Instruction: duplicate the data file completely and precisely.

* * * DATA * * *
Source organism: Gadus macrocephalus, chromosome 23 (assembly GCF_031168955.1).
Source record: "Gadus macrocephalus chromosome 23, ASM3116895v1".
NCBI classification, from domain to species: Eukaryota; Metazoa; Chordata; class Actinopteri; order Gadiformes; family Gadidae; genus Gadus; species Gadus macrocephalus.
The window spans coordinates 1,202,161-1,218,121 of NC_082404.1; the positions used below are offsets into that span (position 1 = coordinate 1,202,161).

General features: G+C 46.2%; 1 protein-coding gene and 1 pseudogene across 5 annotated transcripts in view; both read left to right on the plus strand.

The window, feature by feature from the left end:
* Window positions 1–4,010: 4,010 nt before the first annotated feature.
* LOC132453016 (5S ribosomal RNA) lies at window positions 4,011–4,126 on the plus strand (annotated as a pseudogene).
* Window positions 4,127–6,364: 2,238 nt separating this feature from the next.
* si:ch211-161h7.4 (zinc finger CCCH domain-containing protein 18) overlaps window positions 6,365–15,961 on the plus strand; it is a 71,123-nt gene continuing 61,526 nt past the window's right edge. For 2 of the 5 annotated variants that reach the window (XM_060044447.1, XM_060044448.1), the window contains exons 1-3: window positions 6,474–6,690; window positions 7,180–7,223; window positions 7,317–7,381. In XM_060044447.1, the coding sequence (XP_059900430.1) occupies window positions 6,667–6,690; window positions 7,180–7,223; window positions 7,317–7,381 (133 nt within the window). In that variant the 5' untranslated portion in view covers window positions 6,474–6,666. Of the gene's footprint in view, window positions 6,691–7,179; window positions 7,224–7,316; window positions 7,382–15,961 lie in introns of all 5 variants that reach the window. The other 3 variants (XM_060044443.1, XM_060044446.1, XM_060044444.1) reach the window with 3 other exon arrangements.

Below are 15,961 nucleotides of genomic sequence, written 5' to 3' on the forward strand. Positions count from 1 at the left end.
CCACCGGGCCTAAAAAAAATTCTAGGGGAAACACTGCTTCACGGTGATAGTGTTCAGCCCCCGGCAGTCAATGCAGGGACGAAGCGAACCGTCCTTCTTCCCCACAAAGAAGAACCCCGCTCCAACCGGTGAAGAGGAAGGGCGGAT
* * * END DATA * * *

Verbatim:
Source organism: Gadus macrocephalus, chromosome 23 (assembly GCF_031168955.1).
Source record: "Gadus macrocephalus chromosome 23, ASM3116895v1".
NCBI classification, from domain to species: Eukaryota; Metazoa; Chordata; class Actinopteri; order Gadiformes; family Gadidae; genus Gadus; species Gadus macrocephalus.
The window spans coordinates 1,202,161-1,218,121 of NC_082404.1; the positions used below are offsets into that span (position 1 = coordinate 1,202,161).

General features: G+C 46.2%; 1 protein-coding gene and 1 pseudogene across 5 annotated transcripts in view; both read left to right on the plus strand.

The window, feature by feature from the left end:
* Window positions 1–4,010: 4,010 nt before the first annotated feature.
* LOC132453016 (5S ribosomal RNA) lies at window positions 4,011–4,126 on the plus strand (annotated as a pseudogene).
* Window positions 4,127–6,364: 2,238 nt separating this feature from the next.
* si:ch211-161h7.4 (zinc finger CCCH domain-containing protein 18) overlaps window positions 6,365–15,961 on the plus strand; it is a 71,123-nt gene continuing 61,526 nt past the window's right edge. For 2 of the 5 annotated variants that reach the window (XM_060044447.1, XM_060044448.1), the window contains exons 1-3: window positions 6,474–6,690; window positions 7,180–7,223; window positions 7,317–7,381. In XM_060044447.1, the coding sequence (XP_059900430.1) occupies window positions 6,667–6,690; window positions 7,180–7,223; window positions 7,317–7,381 (133 nt within the window). In that variant the 5' untranslated portion in view covers window positions 6,474–6,666. Of the gene's footprint in view, window positions 6,691–7,179; window positions 7,224–7,316; window positions 7,382–15,961 lie in introns of all 5 variants that reach the window. The other 3 variants (XM_060044443.1, XM_060044446.1, XM_060044444.1) reach the window with 3 other exon arrangements.

Below are 15,961 nucleotides of genomic sequence, written 5' to 3' on the forward strand. Positions count from 1 at the left end.
CCACCGGGCCTAAAAAAAATTCTAGGGGAAACACTGCTTCACGGTGATAGTGTTCAGCCCCCGGCAGTCAATGCAGGGACGAAGCGAACCGTCCTTCTTCCCCACAAAGAAGAACCCCGCTCCAACCGGTGAAGAGGAAGGGCGGAT